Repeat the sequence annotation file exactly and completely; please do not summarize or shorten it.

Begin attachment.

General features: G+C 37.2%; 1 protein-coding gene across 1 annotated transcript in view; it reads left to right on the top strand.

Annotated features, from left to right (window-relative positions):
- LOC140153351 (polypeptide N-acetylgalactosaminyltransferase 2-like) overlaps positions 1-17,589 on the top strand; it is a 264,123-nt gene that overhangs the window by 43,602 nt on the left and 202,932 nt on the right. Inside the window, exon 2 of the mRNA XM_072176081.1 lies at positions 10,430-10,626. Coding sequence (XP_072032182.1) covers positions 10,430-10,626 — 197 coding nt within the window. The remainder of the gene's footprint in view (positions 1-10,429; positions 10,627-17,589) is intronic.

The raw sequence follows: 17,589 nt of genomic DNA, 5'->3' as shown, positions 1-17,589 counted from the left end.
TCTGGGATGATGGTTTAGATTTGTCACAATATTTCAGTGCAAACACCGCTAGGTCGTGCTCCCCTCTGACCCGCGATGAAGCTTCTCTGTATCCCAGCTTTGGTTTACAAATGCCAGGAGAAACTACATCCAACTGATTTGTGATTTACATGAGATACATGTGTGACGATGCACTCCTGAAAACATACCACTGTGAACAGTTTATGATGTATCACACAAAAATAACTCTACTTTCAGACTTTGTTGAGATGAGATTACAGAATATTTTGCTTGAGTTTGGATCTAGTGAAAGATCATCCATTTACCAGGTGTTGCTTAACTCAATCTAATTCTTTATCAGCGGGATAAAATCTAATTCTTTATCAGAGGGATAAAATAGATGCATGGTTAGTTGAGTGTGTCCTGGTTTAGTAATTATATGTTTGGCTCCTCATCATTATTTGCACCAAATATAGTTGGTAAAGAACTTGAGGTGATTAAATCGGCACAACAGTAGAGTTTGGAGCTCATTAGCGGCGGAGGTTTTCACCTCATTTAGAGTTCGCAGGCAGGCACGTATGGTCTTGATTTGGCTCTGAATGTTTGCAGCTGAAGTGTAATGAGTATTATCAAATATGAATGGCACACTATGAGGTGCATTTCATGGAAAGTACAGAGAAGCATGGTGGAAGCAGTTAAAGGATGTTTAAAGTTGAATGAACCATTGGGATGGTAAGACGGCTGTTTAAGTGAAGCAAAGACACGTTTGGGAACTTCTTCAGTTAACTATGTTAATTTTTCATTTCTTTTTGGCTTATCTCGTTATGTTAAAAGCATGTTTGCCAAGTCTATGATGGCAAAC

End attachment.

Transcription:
General features: G+C 37.2%; 1 protein-coding gene across 1 annotated transcript in view; it reads left to right on the top strand.

Annotated features, from left to right (window-relative positions):
- LOC140153351 (polypeptide N-acetylgalactosaminyltransferase 2-like) overlaps positions 1-17,589 on the top strand; it is a 264,123-nt gene that overhangs the window by 43,602 nt on the left and 202,932 nt on the right. Inside the window, exon 2 of the mRNA XM_072176081.1 lies at positions 10,430-10,626. Coding sequence (XP_072032182.1) covers positions 10,430-10,626 — 197 coding nt within the window. The remainder of the gene's footprint in view (positions 1-10,429; positions 10,627-17,589) is intronic.

The raw sequence follows: 17,589 nt of genomic DNA, 5'->3' as shown, positions 1-17,589 counted from the left end.
TCTGGGATGATGGTTTAGATTTGTCACAATATTTCAGTGCAAACACCGCTAGGTCGTGCTCCCCTCTGACCCGCGATGAAGCTTCTCTGTATCCCAGCTTTGGTTTACAAATGCCAGGAGAAACTACATCCAACTGATTTGTGATTTACATGAGATACATGTGTGACGATGCACTCCTGAAAACATACCACTGTGAACAGTTTATGATGTATCACACAAAAATAACTCTACTTTCAGACTTTGTTGAGATGAGATTACAGAATATTTTGCTTGAGTTTGGATCTAGTGAAAGATCATCCATTTACCAGGTGTTGCTTAACTCAATCTAATTCTTTATCAGCGGGATAAAATCTAATTCTTTATCAGAGGGATAAAATAGATGCATGGTTAGTTGAGTGTGTCCTGGTTTAGTAATTATATGTTTGGCTCCTCATCATTATTTGCACCAAATATAGTTGGTAAAGAACTTGAGGTGATTAAATCGGCACAACAGTAGAGTTTGGAGCTCATTAGCGGCGGAGGTTTTCACCTCATTTAGAGTTCGCAGGCAGGCACGTATGGTCTTGATTTGGCTCTGAATGTTTGCAGCTGAAGTGTAATGAGTATTATCAAATATGAATGGCACACTATGAGGTGCATTTCATGGAAAGTACAGAGAAGCATGGTGGAAGCAGTTAAAGGATGTTTAAAGTTGAATGAACCATTGGGATGGTAAGACGGCTGTTTAAGTGAAGCAAAGACACGTTTGGGAACTTCTTCAGTTAACTATGTTAATTTTTCATTTCTTTTTGGCTTATCTCGTTATGTTAAAAGCATGTTTGCCAAGTCTATGATGGCAAAC